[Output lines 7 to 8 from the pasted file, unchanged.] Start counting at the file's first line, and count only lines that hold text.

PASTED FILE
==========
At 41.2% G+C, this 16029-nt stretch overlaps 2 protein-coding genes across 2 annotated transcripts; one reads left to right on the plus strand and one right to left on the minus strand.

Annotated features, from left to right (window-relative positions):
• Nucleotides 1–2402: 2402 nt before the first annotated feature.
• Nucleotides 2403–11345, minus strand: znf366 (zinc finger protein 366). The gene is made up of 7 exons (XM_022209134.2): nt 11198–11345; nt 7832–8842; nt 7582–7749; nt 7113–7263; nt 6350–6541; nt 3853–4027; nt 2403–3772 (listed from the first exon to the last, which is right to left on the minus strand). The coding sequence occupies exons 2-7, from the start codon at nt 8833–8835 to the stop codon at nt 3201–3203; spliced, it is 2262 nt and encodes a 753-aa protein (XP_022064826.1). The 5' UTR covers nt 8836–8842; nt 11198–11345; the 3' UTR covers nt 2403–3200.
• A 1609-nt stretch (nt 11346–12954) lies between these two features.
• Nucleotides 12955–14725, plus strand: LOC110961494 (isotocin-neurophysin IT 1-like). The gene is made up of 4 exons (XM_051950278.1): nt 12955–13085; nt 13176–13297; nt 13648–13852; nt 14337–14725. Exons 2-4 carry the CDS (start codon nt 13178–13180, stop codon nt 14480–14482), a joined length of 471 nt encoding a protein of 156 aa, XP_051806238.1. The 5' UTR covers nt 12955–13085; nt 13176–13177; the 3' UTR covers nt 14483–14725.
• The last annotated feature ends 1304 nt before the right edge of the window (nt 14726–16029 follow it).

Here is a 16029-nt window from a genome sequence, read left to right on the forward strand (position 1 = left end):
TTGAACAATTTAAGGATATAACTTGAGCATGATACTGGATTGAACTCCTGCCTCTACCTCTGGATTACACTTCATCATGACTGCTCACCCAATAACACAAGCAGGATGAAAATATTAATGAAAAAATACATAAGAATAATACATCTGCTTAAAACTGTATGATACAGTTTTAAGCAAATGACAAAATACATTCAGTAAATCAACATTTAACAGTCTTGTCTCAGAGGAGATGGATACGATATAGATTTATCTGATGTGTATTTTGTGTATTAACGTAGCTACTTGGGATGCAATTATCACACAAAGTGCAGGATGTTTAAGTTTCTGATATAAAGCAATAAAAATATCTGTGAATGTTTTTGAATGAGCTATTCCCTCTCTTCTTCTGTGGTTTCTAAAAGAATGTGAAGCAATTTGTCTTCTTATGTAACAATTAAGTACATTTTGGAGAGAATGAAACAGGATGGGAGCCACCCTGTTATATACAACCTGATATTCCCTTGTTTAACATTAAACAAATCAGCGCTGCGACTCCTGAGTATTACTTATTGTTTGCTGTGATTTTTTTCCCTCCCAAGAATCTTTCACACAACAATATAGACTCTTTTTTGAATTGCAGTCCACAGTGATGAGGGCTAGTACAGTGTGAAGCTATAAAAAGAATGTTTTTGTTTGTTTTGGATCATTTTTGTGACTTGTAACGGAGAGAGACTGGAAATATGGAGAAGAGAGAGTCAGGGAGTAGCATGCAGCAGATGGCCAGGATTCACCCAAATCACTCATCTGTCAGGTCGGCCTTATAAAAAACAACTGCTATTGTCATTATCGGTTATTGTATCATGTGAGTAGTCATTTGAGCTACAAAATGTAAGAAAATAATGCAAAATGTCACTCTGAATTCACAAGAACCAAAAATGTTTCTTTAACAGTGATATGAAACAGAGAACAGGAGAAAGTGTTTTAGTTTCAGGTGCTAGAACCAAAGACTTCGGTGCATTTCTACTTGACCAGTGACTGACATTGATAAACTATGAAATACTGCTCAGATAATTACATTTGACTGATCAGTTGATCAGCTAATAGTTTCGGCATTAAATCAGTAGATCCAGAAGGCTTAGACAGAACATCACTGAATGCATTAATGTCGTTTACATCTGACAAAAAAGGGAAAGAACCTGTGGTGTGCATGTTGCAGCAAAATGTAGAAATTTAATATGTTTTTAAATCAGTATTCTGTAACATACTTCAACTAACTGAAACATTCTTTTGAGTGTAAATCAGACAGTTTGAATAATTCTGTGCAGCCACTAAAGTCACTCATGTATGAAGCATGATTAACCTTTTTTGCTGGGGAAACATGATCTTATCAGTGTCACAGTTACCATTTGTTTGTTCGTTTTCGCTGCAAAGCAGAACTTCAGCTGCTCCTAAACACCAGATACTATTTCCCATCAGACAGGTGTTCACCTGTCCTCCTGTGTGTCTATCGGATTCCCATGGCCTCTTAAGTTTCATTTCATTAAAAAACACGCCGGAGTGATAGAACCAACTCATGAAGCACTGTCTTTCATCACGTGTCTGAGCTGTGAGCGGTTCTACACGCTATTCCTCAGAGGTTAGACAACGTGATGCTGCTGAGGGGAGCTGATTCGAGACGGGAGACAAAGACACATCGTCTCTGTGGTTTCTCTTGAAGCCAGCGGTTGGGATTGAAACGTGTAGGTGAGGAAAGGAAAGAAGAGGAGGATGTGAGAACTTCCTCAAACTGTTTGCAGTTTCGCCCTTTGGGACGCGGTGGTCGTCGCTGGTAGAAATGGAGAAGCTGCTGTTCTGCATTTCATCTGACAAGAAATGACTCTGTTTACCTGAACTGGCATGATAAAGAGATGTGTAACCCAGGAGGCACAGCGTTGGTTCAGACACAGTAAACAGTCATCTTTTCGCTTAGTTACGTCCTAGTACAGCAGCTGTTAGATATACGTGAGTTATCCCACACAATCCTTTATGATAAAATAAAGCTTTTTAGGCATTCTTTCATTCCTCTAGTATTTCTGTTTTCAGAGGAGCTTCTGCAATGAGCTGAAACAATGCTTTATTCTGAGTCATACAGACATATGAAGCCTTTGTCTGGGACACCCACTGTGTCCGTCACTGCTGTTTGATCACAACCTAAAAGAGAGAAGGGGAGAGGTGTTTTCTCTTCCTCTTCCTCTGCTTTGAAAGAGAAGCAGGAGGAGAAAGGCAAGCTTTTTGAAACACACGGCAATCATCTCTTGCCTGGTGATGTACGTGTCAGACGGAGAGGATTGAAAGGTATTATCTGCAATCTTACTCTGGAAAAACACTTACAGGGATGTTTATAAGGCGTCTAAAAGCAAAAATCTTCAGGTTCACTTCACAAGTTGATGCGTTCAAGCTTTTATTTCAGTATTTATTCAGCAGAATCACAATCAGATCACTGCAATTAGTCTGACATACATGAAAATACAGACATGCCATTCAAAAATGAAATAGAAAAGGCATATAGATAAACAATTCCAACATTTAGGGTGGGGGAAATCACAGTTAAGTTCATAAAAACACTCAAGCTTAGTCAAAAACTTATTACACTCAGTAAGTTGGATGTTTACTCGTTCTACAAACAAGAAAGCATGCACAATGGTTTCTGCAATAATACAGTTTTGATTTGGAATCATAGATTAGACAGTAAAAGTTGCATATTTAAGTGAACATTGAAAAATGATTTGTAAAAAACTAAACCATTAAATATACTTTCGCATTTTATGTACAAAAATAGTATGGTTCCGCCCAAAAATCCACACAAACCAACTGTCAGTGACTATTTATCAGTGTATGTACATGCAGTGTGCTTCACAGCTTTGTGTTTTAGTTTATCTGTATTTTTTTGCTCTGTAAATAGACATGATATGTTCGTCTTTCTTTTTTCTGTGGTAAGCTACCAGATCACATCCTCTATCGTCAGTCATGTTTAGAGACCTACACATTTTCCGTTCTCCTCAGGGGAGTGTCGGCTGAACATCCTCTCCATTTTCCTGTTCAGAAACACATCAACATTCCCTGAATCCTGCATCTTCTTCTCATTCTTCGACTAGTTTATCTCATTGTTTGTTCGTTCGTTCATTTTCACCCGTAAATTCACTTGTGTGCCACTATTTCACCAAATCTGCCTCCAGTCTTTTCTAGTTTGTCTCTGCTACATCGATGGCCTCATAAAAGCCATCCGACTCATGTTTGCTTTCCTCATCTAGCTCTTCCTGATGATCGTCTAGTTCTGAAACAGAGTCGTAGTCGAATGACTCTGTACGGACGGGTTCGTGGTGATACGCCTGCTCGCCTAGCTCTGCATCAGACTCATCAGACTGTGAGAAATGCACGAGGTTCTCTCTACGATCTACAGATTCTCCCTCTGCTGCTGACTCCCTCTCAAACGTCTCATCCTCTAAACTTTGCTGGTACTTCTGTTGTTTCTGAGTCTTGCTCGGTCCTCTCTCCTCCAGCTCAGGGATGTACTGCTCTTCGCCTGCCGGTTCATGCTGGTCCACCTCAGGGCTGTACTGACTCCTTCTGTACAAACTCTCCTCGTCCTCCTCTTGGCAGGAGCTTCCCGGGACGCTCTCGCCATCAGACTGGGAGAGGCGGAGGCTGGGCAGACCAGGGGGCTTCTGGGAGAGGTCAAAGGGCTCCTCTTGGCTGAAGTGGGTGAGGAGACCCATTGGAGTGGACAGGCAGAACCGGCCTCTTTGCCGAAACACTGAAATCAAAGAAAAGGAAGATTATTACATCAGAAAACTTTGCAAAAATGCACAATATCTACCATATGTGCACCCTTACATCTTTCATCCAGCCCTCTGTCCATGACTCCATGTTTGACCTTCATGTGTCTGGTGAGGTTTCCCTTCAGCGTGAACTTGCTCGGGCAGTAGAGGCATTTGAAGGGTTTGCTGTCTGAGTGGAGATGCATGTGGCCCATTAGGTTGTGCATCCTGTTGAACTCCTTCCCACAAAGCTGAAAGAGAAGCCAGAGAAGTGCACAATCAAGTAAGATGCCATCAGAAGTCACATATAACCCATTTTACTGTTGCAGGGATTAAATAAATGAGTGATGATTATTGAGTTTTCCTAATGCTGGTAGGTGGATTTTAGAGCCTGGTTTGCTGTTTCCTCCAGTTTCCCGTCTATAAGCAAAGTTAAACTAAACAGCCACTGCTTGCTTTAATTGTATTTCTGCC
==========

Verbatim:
• The last annotated feature ends 1304 nt before the right edge of the window (nt 14726–16029 follow it).

Here is a 16029-nt window from a genome sequence, read left to right on the forward strand (position 1 = left end):